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Thermal expansion and impurity effects on the lattice thermal conductivity of solid argon have been investigated with equilibrium molecular dynamics simulation. Thermal conductivity is simulated over the temperature range of 20 – 80 K. Thermal expansion effects, which strongly reduce thermal conductivity, are incorporated into the simulations using experimentally measured lattice constants of solid argon at different temperatures. It is found that the experimentally measured deviations from a T-1 high-temperature dependence in thermal conductivity can be quantitatively attributed to thermal expansion effects. Phonon scattering on defects also contributes to the deviations. Comparison of simulation results on argon lattices with vacancy and impurity defects to those predicted from the theoretical models of Klemens and Ashegi et al. demonstrates that phonon scattering on impurities due to lattice strain is stronger than that due to differences in mass between the defect and the surrounding matrix. In addition, the results indicate the utility of molecular dynamics simulation for determining parameters in theoretical impurity scattering models under a wide range of conditions. It is also confirmed from the simulation results that thermal conductivity is not sensitive to the impurity concentration at high temperatures.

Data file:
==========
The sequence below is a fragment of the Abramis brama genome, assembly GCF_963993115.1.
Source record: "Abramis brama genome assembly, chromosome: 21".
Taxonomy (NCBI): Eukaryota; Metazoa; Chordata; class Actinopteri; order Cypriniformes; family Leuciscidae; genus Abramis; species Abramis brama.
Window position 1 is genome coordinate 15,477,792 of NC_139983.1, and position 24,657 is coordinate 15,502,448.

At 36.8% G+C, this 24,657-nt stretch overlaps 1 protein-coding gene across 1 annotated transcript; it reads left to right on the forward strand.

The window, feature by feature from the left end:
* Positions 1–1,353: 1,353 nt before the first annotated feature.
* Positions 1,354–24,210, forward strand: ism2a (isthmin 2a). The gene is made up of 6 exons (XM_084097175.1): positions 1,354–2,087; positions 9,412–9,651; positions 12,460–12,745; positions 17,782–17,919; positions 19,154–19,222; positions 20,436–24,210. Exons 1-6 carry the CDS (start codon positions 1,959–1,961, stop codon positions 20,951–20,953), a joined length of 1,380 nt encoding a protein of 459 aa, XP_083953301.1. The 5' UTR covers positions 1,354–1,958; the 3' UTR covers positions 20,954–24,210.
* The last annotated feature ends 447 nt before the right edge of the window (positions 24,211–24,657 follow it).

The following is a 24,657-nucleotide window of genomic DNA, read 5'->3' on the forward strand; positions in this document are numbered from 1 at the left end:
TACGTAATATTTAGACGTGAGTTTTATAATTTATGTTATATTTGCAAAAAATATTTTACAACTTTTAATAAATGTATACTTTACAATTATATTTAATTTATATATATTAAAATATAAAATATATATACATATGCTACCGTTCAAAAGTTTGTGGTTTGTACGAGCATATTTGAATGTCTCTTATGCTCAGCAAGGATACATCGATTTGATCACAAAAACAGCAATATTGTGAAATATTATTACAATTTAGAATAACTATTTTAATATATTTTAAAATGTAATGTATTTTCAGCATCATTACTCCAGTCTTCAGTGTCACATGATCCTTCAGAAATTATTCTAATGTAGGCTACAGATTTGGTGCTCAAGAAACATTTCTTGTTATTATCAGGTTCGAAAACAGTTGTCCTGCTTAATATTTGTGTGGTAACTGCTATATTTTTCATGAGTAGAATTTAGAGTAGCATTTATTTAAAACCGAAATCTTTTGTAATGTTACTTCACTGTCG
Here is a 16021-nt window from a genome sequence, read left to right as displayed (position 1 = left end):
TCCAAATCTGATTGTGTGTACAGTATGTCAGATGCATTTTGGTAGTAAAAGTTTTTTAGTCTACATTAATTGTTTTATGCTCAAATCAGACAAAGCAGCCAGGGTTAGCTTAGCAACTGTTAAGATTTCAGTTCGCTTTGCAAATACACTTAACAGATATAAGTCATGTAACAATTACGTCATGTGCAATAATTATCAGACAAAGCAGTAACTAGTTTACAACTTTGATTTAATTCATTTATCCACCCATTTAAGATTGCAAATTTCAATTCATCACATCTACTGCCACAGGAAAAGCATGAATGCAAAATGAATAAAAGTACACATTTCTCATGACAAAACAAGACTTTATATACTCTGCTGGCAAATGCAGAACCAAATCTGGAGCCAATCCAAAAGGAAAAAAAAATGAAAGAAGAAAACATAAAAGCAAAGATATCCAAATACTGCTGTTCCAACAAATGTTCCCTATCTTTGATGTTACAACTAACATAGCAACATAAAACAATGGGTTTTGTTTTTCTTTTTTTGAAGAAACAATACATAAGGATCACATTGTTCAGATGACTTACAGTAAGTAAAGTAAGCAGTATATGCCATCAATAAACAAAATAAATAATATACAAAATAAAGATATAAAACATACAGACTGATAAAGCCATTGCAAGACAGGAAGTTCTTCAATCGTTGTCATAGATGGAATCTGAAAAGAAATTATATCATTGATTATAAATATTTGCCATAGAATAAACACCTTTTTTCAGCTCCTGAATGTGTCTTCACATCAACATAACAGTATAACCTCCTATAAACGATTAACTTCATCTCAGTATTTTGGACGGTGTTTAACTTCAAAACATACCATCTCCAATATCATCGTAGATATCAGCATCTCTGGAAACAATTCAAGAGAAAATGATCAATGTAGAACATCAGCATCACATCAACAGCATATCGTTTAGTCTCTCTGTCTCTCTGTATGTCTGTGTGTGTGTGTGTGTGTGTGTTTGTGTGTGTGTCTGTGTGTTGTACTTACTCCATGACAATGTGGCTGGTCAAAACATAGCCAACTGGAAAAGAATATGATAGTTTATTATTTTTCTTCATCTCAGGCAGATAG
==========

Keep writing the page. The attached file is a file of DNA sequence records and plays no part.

Thermal expansion, Equilibrium molecular dynamics, Thermal conductivity
Date Posted: 21 January 2006
This document has been peer reviewed.